Some background on interfaces and NLP

The poor state of current computing interfaces in the medical field is no secret–in fact, it is one of the loudest and most insistent complaints by doctors, such as on sites like KevinMD. You can visit Healthcare IT News or JAMA regularly and read the damning indictments.

Several factors can be blamed for this situation, including unsophisticated electronic health records (EHRs) and arbitrary reporting requirements by Centers for Medicare & Medicaid Services (CMS). Natural language processing may provide one of the technical solutions to these problems. The NLP services by Nuance are already famous. An encouraging study finds substantial time savings through using NLP to enter doctor’s insights. And on the other end–where doctors are searching the notes they previously entered for information–a service called Butter.ai uses NLP for intelligent searches. Unsurprisingly, the American Health Information Management Association (AHIMA) looks forward to the contributions of NLP.

Some app developers are now exploring voice interfaces and NLP on the patient side. I covered two such companies, including the one that ultimately won the Alexa Diabetes Challenge, in another article. In general, developers using these interfaces hope to eliminate the fuss and abstraction in health apps that frustrate many consumers, thereby reaching new populations and interacting with them more frequently, with deeper relationships.

The next two parts of this article turn to each of the five finalists, to show the use they are making of Alexa.

Health Data Standardization Project Proposes “One Record Per Person” Model

Posted on October 13, 2017 I Written By

Anne Zieger is a healthcare journalist who has written about the industry for 30 years. Her work has appeared in all of the leading healthcare industry publications, and she's served as editor in chief of several healthcare B2B sites.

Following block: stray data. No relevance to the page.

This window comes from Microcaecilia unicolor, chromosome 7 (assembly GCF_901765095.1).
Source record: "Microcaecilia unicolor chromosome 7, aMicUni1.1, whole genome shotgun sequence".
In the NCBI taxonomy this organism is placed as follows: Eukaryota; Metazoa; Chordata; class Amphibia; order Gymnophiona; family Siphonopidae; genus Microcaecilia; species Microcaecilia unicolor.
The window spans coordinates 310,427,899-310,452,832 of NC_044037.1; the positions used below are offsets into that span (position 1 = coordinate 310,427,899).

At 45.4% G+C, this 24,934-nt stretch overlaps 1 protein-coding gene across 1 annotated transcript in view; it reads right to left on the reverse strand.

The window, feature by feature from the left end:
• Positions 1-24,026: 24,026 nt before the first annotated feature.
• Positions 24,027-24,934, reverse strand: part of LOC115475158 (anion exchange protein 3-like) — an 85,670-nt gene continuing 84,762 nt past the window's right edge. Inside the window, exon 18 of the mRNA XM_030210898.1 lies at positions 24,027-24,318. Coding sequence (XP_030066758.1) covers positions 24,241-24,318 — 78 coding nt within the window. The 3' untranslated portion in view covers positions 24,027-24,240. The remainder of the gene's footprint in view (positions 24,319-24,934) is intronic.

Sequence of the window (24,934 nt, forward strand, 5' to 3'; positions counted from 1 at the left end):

When we sit around the ol’ HIT campfire and swap interoperability stories, many of us have little to do but gripe.

Is FHIR going to solve all of our interoperability problems? Definitely not right away, and who knows if it ever will? Can we get the big EMR vendors to share and share alike? They’ll try, but there’s always a catch. And so on. There’s always a major catch involved.

I don’t know if the following offers a better story than any of the others, but at least it’s new one, or at least new to me. Folks, I’m talking about the Standard Health Record, an approach to health data sharing doesn’t fall precisely any of the other buckets I’m aware of.

SHR is based at The MITRE Corporation, which also hosts virtual patient generator Synthea. Rather than paraphrase, let’s let the MITRE people behind SHR tell you what they’re trying to accomplish:

The Standard Health Record (SHR) provides a high quality, computable source of patient information by establishing a single target for health data standardization… Enabled through open source technology, the SHR is designed by, and for, its users to support communication across homes and healthcare systems.

Generalities aside, what is an SHR? According to the project website, the SHR specification will contain all information critical to patient identification, emergency care and primary care along with background on social determinants of health. In the future, the group expects the SHR to support genomics, microbiomics and precision medicine.

Before we dismiss this as another me-too project, it’s worth giving the collaborative’s rationale a look: